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$\newcommand{\P}{\mathbb{P}}$I'm throwing a fair die. Whenever I get a 1, 2, or 3, I write down a '1'; whenever I get a 4 I write down a '2'; whenever I get a 5 or a 6, I write down a '3.'

Let $N$ be the total number of throws I need for the product of all the numbers I wrote down to be $\geq 100000$. I want to calculate (or approximate) $\P(N\geq 25)$, and an approximation can be given as a function of the Normal distribution.

First, I know that $\P(N\geq 11) = 1$ because $\log_3 100.000 \approx 10.48$. Now, let $a$, $b$, and $c$ be the number of times I wrote down a 1, 2, and 3, respectively. Then:

$$\P(a,b,c\mid n) = \begin{cases}\displaystyle\binom {n}{a, b, c} \left(\frac 1 2\right) ^ a \left(\frac 1 6\right)^b\left(\frac 1 3\right)^c &\text{ if } a + b + c = n \\ 0 &\text{ otherwise}\end{cases}$$

What I want to calculate is:

$$\P(a + b + c \geq 25 \mid 2^b3^c\geq 100000)$$

How do I calculate this?

--EDIT:

So it was suggested that I could replace the condition with:

$$\P(a + b + c \geq 25 \mid \alpha a + \beta b + \gamma c \geq \delta)$$

where $\alpha = 0$, $\beta = \log 2$, $\gamma = \log 3$, and $\delta = \log 100000$.

This does look more solvable! I unfortunately still have no idea how to solve it.

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    $\begingroup$ +1 This problem might look a little more familiar, and lend itself more obviously to approximate solutions, if you were to write the condition in the form $\alpha a + \beta b + \gamma c \ge \delta$ where $\alpha=0, \beta=\log(2), \gamma=\log(3),$ and $\delta=\log(100000)$. $\endgroup$ – whuber Jan 6 '16 at 17:29
  • $\begingroup$ I added this new way to write the condition, but I unfortunately still do not have the faintest clue on how to solve this! $\endgroup$ – Pedro Carvalho Jan 6 '16 at 17:38
  • $\begingroup$ Another hint is that if there are $17$ occurrences of '2' then you'll stop. So you could approximate this with a negative binomial with parameters $17$ and $0.5$ (also with $11$ and $1/3$). The exact answer is also manageable as there aren't a lot of combinations. Also, the condition is not accurate - you need to include that '2' or '3' was recorded on the $N $th roll $\endgroup$ – probabilityislogic Nov 13 '16 at 12:36
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The present question is a specific case where you are dealing with a quantity that is a linear function of a multinomial random variable. It is possible to solve your problem exactly, by enumerating the multinomial combinations that satisfy the required inequality, and summing the distribution over that range. In the case where $N$ is large this may become computationally infeasible. In this case it is possible to obtain an approximate distribution using the normal approximation to the multinomial. A generalised version of this approximation is shown below, and then this is applied to your specific example.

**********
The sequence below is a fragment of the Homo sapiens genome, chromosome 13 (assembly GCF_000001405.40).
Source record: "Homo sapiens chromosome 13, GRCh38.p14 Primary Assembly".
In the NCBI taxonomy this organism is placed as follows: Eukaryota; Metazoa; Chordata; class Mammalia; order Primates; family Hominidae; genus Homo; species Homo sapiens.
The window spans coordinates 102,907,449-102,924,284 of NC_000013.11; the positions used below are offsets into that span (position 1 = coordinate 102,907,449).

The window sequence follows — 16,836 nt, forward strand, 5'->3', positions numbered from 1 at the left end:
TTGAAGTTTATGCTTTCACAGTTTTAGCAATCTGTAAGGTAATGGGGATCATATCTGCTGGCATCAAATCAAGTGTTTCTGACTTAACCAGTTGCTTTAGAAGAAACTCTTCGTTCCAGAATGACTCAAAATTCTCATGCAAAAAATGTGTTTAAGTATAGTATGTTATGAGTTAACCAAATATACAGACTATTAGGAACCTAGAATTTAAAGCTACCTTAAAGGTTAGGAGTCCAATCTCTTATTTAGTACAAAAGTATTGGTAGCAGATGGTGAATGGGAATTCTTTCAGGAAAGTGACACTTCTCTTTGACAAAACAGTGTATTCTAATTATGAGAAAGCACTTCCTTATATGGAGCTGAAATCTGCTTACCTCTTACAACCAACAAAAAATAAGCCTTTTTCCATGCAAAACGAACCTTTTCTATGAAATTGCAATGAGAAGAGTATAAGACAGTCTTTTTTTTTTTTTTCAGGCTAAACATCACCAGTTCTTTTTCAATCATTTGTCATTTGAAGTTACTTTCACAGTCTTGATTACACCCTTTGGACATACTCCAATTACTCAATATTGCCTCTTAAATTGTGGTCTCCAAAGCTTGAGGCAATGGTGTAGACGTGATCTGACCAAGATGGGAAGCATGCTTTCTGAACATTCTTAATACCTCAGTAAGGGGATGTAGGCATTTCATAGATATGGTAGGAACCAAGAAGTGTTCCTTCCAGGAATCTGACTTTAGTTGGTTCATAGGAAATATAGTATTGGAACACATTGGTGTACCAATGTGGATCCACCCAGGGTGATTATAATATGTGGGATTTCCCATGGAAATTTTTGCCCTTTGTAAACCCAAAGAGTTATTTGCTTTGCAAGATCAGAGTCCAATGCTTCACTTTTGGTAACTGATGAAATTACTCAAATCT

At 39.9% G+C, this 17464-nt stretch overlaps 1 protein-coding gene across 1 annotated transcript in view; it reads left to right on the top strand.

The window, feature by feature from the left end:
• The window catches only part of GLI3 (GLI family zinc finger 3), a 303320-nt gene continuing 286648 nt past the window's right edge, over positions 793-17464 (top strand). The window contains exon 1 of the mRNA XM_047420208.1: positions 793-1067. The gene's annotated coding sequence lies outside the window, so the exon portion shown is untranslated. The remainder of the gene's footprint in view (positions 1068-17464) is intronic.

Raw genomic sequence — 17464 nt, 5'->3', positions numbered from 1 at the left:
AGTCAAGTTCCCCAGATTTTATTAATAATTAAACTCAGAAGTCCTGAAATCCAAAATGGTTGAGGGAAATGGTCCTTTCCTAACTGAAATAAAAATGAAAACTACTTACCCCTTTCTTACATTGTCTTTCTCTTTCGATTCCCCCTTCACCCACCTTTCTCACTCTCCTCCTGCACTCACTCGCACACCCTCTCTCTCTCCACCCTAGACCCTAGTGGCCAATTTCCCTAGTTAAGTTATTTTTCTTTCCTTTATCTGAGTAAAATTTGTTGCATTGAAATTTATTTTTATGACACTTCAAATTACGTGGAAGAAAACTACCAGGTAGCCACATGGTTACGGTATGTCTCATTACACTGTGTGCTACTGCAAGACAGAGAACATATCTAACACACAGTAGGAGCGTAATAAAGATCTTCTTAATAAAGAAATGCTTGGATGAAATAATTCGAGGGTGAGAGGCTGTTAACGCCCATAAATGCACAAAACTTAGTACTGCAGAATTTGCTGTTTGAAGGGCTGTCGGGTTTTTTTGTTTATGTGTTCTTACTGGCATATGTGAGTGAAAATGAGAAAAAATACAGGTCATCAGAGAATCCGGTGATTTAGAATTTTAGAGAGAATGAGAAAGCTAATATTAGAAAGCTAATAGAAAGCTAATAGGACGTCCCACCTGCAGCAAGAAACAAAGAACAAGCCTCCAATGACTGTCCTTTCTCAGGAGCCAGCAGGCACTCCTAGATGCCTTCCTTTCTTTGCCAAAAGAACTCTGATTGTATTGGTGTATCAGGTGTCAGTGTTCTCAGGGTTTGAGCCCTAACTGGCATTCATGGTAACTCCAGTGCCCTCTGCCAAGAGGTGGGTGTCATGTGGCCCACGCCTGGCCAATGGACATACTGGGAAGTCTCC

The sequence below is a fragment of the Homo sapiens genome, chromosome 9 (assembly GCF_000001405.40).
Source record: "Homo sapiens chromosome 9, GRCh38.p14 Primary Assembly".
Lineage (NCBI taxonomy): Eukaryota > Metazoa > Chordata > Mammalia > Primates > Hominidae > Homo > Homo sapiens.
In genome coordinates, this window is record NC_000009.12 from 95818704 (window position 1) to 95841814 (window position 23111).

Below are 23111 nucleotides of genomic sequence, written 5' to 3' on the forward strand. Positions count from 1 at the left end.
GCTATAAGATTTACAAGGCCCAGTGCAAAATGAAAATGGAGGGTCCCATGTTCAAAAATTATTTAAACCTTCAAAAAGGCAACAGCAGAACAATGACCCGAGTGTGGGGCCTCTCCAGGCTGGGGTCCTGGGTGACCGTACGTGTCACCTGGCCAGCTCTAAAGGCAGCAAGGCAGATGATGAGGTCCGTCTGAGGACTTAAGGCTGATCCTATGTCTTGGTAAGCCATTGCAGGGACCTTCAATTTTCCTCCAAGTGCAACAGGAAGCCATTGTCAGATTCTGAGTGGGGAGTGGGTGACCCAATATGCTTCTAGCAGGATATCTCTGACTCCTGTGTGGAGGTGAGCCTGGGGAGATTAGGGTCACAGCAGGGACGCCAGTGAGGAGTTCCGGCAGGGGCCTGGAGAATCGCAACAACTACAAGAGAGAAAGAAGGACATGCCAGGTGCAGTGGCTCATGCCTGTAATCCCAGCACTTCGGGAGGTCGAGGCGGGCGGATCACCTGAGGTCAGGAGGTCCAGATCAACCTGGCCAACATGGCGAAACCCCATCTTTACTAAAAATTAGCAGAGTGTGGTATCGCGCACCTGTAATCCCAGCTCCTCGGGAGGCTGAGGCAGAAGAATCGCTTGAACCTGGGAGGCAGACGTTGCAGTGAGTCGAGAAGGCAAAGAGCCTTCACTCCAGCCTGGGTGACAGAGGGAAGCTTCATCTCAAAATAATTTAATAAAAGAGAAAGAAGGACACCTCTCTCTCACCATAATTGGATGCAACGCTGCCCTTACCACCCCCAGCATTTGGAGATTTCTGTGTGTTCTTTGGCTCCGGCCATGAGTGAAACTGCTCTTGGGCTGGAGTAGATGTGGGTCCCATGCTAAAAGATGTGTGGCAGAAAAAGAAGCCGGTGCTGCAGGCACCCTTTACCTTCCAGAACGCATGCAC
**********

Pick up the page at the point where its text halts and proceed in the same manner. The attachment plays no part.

General approximation problem: Suppose we have a sequence of exchangeable random variables with range $1, 2, ..., m$. For any $n \in \mathbb{N}$ we can form the count vector $\boldsymbol{X} \equiv \boldsymbol{X} (n) \equiv (X_1, X_2, ..., X_m)$, which counts the number of occurences of each outcome in the first $n$ values of the sequence. Since the underlying sequence is exchangeable, the count vector is distributed as:

$$\begin{array} \boldsymbol{X} \text{ ~ Mu}(n, \boldsymbol{\theta}) & & \boldsymbol{\theta} = \lim_{n \rightarrow \infty} \boldsymbol{X}(n)/n. \end{array}$$

Now, suppose we have some vector of non-negative weights $\boldsymbol{w} = (w_1, w_2, ..., w_m)$ and we use these weights to define the linear function:

$$A(n) \equiv \sum_{i=1}^m w_i X_i.$$

Since the weights are non-negative, this new quantity is non-decreasing in $n$. We then define the number $N(a) \equiv \min \{ n \in \mathbb{N} | A(n) \geqslant a \}$, which is the smallest number of observations required to obtain a specified minimum value for our linear function. We want to approximate the distribution of $N(a)$ in the case where this value is (stochastically) large.


Solving the general approximation problem: Firstly, we note that since $A(n)$ is non-decreasing in $n$ (which holds because we have assumed that all the weights are non-negative), we have:

$$\mathbb{P} (N(a) \geqslant n) = \mathbb{P} (N(a) > n - 1) = \mathbb{P} (A(n-1) < a).$$